The Strategic Professor in Eye and Vision Health at Flinders University researches a devastating condition called uveitis – an inflammation of the interior of the eye that is a common cause of blindness.
Uveitis is not one disease, Professor Smith, a clinician as well as a researcher, explains. Rather it is a group of diseases divided into the infectious variety, caused by pathogens including Ebola, dengue and Zika viruses, and non-infectious inflammation akin to diseases such as rheumatoid arthritis or multiple sclerosis, but in the eye.
There is even a uveitis that is a form of lymphoma that occurs in the eye and looks like inflammation that masks a cancer of the white blood cells.
But where does the rare steak come in?
The most common infectious uveitis is ocular toxoplasmosis caused by the parasite Toxoplasma gondii.
It is probably best known for being carried by cats, but the parasite can also be eaten by grazing animals such as cattle, sheep and pigs, and end up in our food chain.
“We can catch Toxoplasma from the cat, but the more likely way to catch it is by eating your meat undercooked,” says Professor Smith.
Repeated occurrences of Toxoplasma-induced inflammation of the retina can lead to permanent scarring and blindness.
Professor Smith’s recent research suggests the condition is more prevalent than we thought.
“Eye doctors know it’s common because they see it in their clinics, but other doctors don't think it's common because they don't hear about it,” she says. “We wanted to show that it really was a common problem.”
She turned to the data from the Busselton Healthy Ageing Study (BHAS), a large multidisciplinary project investigating the causes of and risk factors for a wide range of conditions of public health importance in an ageing population.
Professor Smith and her team screened more than 5,000 eye photographs and estimated that one in 150 Australians has a Toxoplasma scar in their retina, making it surprisingly common for a disease of which few would consider themselves to be at risk.
The Professor’s other findings, though, suggest why.
“Separately, we did a project where we went down to the local supermarket looking for Toxoplasma in meat,” she says “We sampled lamb mince and found that, conservatively, 40% was positive and less conservatively, maybe two-thirds.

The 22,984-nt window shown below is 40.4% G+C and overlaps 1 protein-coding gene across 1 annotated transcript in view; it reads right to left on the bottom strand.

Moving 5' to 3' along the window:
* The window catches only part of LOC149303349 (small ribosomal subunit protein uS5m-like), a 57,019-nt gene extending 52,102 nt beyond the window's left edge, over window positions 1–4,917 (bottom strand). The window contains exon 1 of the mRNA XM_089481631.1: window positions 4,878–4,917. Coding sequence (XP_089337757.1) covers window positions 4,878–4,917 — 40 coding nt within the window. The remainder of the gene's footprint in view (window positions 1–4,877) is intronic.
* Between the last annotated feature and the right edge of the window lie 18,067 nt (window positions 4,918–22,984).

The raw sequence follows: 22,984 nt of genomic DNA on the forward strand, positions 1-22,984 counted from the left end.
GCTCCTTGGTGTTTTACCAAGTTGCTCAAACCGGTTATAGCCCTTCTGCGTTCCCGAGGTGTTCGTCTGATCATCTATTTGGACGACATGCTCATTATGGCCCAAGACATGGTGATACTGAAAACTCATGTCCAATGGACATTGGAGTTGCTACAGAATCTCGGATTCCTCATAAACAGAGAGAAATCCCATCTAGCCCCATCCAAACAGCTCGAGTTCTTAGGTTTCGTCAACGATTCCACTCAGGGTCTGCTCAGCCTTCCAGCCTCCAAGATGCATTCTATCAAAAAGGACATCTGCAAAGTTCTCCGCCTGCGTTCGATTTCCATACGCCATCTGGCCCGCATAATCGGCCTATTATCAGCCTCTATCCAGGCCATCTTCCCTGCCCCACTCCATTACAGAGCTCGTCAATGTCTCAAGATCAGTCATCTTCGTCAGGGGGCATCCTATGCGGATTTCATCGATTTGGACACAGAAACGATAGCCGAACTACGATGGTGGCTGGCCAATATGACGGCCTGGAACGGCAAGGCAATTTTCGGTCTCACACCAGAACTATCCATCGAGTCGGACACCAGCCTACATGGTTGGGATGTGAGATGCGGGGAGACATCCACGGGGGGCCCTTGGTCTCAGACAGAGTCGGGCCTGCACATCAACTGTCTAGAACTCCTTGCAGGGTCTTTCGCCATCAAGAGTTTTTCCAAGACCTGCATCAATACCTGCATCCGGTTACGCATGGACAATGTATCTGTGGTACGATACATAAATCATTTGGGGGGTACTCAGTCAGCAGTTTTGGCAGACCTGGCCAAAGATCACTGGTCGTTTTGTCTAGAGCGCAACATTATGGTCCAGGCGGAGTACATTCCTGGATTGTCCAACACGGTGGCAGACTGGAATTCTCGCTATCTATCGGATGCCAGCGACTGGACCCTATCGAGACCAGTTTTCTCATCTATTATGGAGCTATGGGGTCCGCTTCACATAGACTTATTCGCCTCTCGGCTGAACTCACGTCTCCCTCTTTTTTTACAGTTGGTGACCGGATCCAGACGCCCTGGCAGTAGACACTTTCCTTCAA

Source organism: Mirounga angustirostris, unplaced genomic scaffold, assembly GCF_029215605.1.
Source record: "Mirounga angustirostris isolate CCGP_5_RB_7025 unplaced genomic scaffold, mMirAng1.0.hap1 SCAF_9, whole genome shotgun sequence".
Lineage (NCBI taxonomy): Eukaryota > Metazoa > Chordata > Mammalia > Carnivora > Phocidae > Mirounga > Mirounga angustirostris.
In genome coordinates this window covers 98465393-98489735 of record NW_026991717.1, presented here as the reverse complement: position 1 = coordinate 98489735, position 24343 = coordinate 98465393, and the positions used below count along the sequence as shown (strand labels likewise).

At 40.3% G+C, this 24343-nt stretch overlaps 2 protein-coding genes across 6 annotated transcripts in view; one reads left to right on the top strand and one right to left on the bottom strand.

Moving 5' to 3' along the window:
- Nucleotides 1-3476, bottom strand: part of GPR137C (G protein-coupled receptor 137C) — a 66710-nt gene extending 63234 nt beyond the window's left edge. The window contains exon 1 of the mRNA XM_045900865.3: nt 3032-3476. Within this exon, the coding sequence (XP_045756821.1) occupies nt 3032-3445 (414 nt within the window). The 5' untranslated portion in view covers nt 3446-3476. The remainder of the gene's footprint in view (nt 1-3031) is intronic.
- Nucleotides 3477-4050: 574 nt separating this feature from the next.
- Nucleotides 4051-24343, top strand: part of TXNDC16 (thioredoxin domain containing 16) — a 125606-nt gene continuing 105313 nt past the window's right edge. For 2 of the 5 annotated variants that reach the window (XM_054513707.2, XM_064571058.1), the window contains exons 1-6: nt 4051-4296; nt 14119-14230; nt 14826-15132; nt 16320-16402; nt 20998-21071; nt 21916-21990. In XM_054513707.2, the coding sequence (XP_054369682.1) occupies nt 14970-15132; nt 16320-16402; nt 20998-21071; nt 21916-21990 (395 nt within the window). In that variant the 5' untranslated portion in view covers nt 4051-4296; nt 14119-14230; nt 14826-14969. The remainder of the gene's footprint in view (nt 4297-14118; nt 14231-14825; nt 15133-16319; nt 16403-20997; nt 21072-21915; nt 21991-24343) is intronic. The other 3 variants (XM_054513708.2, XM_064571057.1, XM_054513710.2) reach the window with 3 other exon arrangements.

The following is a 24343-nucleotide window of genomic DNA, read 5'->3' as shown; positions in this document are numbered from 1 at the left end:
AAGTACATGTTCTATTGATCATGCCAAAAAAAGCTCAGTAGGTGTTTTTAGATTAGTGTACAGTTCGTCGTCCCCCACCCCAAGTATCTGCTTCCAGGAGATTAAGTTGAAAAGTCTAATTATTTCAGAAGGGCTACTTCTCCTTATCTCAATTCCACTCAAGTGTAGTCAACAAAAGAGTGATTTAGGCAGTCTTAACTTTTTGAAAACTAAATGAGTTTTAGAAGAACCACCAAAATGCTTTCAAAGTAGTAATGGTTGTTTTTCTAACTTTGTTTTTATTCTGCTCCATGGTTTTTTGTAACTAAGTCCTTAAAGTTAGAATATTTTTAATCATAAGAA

“So, you have to cook your meat.”
Alternatively, if you want to eat meat rare, Professor Smith advises to freeze it before you cook it, which is another way of killing Toxoplasma.
That’s the easy part as, once infected, there is no drug or vaccine that can eradicate the parasite.
“There are a lot of anti-microbials that will act against the parasite, but none of them are curative. Once you've been infected with Toxoplasma, you carry it for life like the herpes virus.”
However, Professor Smith says treatment can minimise damage.
“Part of the damage is the caused by the reactive inflammation inside the eye against the parasite, and so we treat patients with anti-inflammatories, usually corticosteroid-based drugs, drugs, along with the anti-microbials.
“We can inject them into the eye or give them to the patient by mouth.”
In the search for a better solution, Professor Smith used her myriad international connections to form a worldwide study group of almost 200 uveitis specialists to describe their approach to tackling ocular toxoplasmosis.
They published a paper this year, effectively providing a blueprint for how to manage the disease.
Back home, Professor Smith is working on the only study in the world using human eye tissue to study the mechanisms of Toxoplasma infection.
“At Flinders University, we have unique access to human eye tissue and we isolate different cells from that eye tissue,” she says. "That's really important because humans have a different response and recognition system for the parasite than animals.”
Thanks to that work, we now have a good understanding of how the parasite gets into the eye, moves across the blood vessel walls, and infects retinal cells.
Meanwhile, she continues to research the human cost of the disease around the world, which may be more devastating than we thought. A collaboration with the University of São Paulo, Brazil, is leveraging the country’s big population to study a large cohort of patients.
“If you take all the patients that come to the clinic with ocular toxoplasmosis, a quarter of them are blind in one of their eyes,” Professor Smith adds, underscoring the importance of her mission.
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